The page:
The underlying assumption of cervical insufficiency is that the cervix is unable to resist a normal passive load. Yet this assumption begs the question: how much is a normal passive load? How is the load distributed? Although the cervix is passively loaded for the vast majority of pregnancy, most clinical studies focus exclusively on active loading. For example, the cause of preterm delivery in multiple gestation or polyhydramnios is suspected to be increased uterine distension leading to increased uterine contractility17. Yet increased uterine distension logically causes increased passive loading as well. Clinical studies of the total (passive + active) load may provide more insight than focusing on active loading alone.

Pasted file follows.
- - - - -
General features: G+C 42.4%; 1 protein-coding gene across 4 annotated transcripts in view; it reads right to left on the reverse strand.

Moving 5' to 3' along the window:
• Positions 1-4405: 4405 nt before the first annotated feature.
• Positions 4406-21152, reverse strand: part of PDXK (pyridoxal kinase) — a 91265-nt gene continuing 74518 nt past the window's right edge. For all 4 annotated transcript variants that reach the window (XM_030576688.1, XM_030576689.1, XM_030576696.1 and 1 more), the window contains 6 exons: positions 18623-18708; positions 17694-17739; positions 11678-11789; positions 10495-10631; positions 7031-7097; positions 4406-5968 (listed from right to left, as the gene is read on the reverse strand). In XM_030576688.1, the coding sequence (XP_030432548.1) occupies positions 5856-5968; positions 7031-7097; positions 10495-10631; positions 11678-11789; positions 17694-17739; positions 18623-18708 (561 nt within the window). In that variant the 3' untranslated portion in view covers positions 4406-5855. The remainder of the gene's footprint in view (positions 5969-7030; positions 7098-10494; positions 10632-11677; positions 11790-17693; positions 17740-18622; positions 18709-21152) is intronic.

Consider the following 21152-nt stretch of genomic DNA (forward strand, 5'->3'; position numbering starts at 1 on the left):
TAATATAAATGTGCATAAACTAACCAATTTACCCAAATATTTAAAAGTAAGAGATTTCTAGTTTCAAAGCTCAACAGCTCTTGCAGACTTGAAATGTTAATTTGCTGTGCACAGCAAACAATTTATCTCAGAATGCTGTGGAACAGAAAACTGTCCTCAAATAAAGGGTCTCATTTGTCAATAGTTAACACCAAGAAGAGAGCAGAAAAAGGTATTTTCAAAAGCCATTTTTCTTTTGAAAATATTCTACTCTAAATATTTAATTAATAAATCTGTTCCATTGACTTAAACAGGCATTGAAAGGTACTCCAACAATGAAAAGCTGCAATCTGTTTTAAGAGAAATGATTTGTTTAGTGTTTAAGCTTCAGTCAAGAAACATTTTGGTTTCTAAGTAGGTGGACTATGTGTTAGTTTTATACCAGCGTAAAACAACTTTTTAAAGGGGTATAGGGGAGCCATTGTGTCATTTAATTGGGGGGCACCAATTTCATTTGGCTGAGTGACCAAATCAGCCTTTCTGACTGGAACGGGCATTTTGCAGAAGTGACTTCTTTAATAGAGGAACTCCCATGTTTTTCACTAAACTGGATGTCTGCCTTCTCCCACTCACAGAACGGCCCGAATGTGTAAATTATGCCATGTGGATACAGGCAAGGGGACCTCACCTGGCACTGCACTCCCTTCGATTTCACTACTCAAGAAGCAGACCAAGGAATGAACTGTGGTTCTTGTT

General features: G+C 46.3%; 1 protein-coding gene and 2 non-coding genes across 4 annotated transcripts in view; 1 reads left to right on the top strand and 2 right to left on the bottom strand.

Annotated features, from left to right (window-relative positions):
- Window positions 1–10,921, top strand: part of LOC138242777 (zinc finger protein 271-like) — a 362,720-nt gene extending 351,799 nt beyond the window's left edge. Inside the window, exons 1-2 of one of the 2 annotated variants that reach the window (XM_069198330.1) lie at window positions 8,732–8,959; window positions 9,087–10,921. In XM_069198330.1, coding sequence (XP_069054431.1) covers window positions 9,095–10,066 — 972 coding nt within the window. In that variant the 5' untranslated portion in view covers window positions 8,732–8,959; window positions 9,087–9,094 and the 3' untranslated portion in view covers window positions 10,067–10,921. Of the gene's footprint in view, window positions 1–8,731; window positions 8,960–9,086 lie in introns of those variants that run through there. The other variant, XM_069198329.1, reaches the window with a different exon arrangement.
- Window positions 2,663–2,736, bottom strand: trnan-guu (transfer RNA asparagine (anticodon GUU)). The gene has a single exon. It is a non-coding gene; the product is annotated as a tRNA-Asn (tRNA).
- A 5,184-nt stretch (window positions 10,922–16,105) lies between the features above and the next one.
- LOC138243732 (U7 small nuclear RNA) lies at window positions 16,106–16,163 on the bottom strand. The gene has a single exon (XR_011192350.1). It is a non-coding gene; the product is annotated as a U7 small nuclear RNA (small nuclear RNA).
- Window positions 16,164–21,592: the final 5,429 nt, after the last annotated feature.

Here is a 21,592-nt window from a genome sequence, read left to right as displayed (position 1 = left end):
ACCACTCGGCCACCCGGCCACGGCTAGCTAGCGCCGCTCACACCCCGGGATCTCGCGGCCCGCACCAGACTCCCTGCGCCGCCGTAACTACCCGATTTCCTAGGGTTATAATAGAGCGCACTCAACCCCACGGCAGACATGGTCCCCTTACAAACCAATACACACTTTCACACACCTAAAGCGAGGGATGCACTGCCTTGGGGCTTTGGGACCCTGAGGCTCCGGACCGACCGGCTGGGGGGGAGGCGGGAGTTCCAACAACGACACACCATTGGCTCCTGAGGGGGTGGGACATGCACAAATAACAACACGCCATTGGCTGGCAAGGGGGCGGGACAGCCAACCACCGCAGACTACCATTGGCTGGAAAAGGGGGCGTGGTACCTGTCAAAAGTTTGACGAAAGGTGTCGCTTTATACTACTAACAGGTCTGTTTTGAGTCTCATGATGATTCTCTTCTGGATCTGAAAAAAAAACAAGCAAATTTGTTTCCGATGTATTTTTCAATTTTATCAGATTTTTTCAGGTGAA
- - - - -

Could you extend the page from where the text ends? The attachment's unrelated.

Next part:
The clinical case of cervical ‘change’, whether it is described as funneling, effacement or dilation, is a special case of a more general problem, namely that of solid body deformation. A more precise term for cervical ‘change’ is deformation. Cervical funneling, effacement and dilation are better described as clinically significant deformation of the cervical stroma, a description that incorporates both clinical significance and solid mechanics. Solid mechanics terminology is a highly technical field18. Investigation of clinically significant deformation requires a partnership between engineers and clinicians—the former because of their understanding of how to investigate soft material deformation and the latter because of their understanding of deformation that is clinically important.